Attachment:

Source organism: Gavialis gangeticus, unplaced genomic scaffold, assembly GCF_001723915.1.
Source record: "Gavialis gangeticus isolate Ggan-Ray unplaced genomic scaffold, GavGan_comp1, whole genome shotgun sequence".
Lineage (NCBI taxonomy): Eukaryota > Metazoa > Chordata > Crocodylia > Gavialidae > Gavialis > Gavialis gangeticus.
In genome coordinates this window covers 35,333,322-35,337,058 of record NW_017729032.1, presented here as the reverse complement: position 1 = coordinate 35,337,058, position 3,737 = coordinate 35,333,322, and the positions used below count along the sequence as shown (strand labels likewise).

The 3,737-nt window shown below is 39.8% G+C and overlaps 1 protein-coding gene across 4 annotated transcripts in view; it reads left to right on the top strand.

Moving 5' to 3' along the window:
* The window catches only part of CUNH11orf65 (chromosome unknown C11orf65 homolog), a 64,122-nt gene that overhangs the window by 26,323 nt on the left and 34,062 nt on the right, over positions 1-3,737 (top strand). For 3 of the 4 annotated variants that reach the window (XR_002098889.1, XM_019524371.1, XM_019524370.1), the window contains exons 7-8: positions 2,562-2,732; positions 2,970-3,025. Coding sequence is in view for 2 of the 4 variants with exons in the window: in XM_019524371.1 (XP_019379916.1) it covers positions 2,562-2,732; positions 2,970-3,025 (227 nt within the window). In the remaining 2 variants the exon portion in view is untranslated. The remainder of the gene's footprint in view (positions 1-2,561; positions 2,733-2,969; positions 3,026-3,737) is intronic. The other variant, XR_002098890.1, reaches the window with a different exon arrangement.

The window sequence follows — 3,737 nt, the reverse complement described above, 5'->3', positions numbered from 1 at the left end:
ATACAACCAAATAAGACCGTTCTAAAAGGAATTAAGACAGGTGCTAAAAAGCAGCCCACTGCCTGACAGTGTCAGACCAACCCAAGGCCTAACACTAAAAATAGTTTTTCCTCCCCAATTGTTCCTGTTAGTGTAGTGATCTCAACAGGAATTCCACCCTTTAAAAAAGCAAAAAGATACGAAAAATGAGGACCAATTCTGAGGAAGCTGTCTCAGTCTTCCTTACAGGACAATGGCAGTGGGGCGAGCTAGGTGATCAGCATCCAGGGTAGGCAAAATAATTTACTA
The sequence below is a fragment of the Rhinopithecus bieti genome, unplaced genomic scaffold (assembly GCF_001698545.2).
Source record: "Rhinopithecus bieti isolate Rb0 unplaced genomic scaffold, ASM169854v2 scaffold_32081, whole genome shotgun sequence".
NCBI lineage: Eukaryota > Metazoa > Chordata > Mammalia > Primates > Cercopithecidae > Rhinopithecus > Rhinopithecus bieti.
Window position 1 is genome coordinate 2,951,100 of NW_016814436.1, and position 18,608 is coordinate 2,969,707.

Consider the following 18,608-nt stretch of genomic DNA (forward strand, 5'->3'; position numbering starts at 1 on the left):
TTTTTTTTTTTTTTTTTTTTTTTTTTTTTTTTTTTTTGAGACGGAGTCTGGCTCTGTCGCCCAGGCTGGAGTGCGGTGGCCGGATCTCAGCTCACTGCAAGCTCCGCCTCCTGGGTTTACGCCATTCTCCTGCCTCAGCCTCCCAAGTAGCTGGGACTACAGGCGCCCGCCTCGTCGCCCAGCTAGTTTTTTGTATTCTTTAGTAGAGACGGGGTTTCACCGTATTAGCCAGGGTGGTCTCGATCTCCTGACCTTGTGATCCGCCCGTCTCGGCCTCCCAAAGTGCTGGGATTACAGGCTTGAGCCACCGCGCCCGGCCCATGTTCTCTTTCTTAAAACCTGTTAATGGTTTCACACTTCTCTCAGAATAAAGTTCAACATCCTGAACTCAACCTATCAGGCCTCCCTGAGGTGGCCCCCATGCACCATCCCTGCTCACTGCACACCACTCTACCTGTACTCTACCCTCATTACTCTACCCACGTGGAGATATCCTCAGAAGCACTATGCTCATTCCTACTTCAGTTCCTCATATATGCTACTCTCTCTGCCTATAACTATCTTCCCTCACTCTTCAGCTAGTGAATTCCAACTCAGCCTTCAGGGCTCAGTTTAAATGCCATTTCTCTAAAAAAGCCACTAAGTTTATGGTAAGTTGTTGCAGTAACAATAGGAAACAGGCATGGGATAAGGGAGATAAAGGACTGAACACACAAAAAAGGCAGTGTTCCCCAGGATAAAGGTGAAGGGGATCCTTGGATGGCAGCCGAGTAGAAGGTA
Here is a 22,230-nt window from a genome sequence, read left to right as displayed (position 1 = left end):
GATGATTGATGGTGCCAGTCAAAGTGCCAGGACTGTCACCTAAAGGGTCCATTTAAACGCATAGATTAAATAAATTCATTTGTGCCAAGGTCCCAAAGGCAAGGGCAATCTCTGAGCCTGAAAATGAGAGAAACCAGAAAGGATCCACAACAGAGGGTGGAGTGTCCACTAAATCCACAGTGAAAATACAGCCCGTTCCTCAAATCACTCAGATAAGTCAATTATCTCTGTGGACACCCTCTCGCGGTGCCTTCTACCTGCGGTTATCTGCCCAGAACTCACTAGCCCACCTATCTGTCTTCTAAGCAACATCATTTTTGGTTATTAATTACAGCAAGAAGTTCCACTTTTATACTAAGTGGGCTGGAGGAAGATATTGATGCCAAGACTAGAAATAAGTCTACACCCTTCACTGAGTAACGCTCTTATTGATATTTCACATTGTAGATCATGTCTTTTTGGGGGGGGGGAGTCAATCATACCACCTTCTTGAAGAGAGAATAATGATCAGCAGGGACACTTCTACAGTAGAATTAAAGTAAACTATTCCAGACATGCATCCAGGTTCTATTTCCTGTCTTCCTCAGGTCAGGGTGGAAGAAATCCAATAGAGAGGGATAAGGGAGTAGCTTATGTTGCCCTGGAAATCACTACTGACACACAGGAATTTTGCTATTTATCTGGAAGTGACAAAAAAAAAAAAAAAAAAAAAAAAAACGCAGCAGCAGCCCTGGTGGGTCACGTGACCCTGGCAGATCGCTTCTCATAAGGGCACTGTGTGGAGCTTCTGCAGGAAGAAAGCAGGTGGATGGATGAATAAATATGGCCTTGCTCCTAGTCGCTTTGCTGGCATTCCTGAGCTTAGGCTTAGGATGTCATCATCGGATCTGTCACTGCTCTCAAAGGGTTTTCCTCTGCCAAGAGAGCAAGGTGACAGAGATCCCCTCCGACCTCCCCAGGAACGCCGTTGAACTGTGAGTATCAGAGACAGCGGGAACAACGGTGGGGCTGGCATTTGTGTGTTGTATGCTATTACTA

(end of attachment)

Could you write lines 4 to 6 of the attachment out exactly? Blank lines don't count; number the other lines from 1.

In genome coordinates this window covers 35,333,322-35,337,058 of record NW_017729032.1, presented here as the reverse complement: position 1 = coordinate 35,337,058, position 3,737 = coordinate 35,333,322, and the positions used below count along the sequence as shown (strand labels likewise).

The 3,737-nt window shown below is 39.8% G+C and overlaps 1 protein-coding gene across 4 annotated transcripts in view; it reads left to right on the top strand.

Moving 5' to 3' along the window: